Don't forget to send an e-postcard to your favourite bibliophile.


Summer's hastening on
I'm trying to get a feeling from the city
But I've been unfaithful
I've been travelling abroad
We've got a fantasy affair
We didn't get wet, we didn't dare
Our aspirations, are wrapped up in books
Our inclinations are hidden in looks

--Belle & Sebastian, Dear Catastrophe Waitress

Alas, it is so true. Summer wanes, but not for lack of heat. The calendar in my apartment rests at August, not because I forget to change it, but because I don't want to. At the same time, I love September and everything that it brings with it: fresh apples, cool nights, the snapping and rustling sounds that twigs and leaves make underfoot while walking through woods, and the sky, the sky, the sky...

But lets not forget about the books. Those fresh books that the new school year necessitates, whether they be a weighty textbook, a blank hardback lab book, or a $4 pocket edition of Kafka's Metamorphosis.

I think I have been imagining that this autumn finds me back in school, having bought a superlative Semikolon; Tagesbuch [at the equally superlative Essence du Papier]. In addition to that, I have purchased no less than six books in the past week, which now adorn the table in my living room, arranged in a fashion that passes for neat but is ultimately less desirable than their desired destination: a third bookcase that I don't have and that I don't have room for even if I did have it. Oh, and I can't forget the fabulous bright orange book bag that I splurged on yesterday. Now I'm all set to go back to school. All I really need now is the Montblanc Franz Kafka pen and I'll be set. Well, I guess I need to be enrolled in a course or two for that to be the case.

Thursday, September 09, 2004

Die alte Heimat

Hugo Hamilton says that the German are a lonely people. When they are abroad, he says they tend to forget where they come from and long to be invisible. In their attempt to exorcise their collective demons, they deny their heritage and essentially became homeless people, intellectually and otherwise. Oh, and they have guilt. They have so much guilt, of which they are reminded repeatedly.

At the end of it all, Hamilton hints that there is no German identity, which belies everything that has preceded his sad conclusion. The German are ashamed, guilty, and remorseful; this is their identity.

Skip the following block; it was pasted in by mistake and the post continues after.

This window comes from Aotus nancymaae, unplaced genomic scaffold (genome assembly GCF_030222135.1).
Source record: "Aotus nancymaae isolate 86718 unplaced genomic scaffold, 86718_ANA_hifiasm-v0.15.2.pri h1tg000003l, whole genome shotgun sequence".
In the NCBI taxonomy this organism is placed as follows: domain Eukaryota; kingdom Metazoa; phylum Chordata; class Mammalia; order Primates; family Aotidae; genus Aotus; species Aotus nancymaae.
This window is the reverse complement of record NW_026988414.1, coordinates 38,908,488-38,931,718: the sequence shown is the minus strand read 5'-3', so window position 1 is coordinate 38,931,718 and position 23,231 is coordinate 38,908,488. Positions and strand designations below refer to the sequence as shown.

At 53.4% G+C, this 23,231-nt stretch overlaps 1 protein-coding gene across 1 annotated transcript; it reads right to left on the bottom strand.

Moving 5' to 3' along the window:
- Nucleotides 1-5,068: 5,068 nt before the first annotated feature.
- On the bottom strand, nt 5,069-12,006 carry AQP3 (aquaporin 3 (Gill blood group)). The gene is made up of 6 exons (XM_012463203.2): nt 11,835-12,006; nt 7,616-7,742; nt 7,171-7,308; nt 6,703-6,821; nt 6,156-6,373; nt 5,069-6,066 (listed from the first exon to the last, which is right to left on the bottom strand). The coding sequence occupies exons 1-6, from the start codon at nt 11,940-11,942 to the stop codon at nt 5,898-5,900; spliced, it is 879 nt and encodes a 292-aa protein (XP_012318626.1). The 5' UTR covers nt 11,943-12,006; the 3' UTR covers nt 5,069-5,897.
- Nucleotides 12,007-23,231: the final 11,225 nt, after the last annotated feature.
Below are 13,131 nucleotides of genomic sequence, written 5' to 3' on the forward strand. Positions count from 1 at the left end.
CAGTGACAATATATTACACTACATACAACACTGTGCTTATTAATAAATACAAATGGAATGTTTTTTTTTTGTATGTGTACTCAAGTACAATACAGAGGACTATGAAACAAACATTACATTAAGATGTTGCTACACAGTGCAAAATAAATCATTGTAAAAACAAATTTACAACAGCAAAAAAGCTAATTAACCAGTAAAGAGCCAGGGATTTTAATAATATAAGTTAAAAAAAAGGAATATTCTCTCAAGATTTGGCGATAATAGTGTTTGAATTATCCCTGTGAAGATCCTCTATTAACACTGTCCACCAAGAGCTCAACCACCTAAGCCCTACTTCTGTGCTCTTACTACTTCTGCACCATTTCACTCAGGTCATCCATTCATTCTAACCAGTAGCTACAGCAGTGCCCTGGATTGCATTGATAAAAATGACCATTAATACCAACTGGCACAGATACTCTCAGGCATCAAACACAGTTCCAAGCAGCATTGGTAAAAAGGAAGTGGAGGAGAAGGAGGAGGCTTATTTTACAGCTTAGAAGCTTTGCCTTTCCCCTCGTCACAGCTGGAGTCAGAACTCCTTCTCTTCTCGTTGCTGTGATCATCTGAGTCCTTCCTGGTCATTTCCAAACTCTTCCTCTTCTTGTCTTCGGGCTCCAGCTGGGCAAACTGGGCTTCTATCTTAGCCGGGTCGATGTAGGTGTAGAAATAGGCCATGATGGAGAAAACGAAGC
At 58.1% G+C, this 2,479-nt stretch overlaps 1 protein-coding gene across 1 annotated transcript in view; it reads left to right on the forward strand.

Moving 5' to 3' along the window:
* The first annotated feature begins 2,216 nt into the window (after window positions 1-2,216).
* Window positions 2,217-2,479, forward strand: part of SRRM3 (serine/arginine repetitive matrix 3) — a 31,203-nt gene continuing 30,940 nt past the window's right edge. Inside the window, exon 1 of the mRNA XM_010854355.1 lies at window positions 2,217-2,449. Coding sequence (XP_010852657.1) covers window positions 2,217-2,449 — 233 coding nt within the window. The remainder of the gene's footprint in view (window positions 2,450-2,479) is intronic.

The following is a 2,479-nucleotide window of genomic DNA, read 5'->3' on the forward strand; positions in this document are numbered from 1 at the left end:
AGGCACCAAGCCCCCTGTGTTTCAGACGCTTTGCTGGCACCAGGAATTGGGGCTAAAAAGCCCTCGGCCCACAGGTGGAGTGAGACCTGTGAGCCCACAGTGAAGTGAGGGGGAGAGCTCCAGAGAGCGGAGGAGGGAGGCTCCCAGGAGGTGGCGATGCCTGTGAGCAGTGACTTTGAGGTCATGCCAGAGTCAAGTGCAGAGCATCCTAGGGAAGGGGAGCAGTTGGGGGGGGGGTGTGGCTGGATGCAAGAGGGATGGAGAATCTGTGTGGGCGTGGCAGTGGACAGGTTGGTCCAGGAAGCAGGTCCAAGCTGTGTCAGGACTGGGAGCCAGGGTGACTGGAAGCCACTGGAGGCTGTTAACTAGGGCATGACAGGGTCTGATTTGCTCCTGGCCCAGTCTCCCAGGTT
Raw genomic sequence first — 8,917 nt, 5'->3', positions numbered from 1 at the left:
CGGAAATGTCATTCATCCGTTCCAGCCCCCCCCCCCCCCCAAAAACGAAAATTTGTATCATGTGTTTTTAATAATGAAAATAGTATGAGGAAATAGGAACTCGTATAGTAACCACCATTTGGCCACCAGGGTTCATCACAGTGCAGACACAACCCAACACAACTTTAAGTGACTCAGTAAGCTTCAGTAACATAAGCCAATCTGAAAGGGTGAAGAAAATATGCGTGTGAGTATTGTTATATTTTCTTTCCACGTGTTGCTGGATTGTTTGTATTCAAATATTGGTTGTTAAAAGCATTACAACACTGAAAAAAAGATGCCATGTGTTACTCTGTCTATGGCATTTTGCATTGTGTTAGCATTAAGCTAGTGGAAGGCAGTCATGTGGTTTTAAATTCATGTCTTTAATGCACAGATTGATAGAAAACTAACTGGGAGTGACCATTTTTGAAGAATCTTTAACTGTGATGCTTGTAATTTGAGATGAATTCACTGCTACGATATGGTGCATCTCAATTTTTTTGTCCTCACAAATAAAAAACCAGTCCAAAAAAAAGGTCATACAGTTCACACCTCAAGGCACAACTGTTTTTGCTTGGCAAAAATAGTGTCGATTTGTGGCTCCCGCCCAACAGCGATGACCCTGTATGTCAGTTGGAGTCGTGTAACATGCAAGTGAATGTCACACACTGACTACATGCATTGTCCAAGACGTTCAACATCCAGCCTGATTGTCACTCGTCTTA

I was very close to showing this article to my parents, who happen to be German, but two reasons prevented this from happening:

1) Not wanting to raise their ire on a peaceful and otherwise guilt-free, remorseless summer evening, and

2) Their pending departure to a German club wherein they would meet their German friends, who collectively form a German choir that sings German songs, after which they would eat German food and drink German beer. Jawohl!

I sort of understand where Hamilton is coming from, but find his predisposition to generalizations at once exaggerated and distressing. I don't like that he uses Bernhard Schlink's The Reader as an example of the identity-less German psyche, which is also a work that heavily features so-called 'second generation' guilt in a post-war Germany. Why no mention of Sebald or Grass? Not every German that dares to speak forthrightly is shaking in his boots.

I realize that I probably don't completely get what Germans are living through and have lived through since the middle of the twentieth century. I am merely the Canadian offspring of immigrants who left a country called Deutschland forty-eight years ago. But I do get this: they feel no guilt and no shame, and of that I am proud.

Tuesday, September 07, 2004


If you want to understand the truly banal nature of the weblog, just keep clicking on the Next Blog button up there and to the right. I've spent the last ten minutes doing just that and am convinced that everyone has something to say while saying nothing at all. Me included. Only a matter of time before this here netritus disappears altogether. Need to make some space available for some other blowhole with an empty voice.

Ergo, silence.

Wednesday, September 01, 2004


I got my first taste of chick-lit today as I was reading over the shoulder of a wannabe fashionista on the streetcar ride home. It was a Sophie Kinsella book whose cover matched the reader's handbag [I've always been fastidious in matching sock colours/elements to shirt colours, but now must I match the colour of my book to my clothing as well?].

After sampling a few passages before and after re-shifting between sardine-like bodies, I really couldn't ascertain what all the fuss is about. It's essentially mindless drivel, along with lots of, er, banal conversations, and plenty of references to mango smoothies and coffee beverages. If I had been able to read along some more, I'm quite sure that the obligatory crantini reference would have also arisen.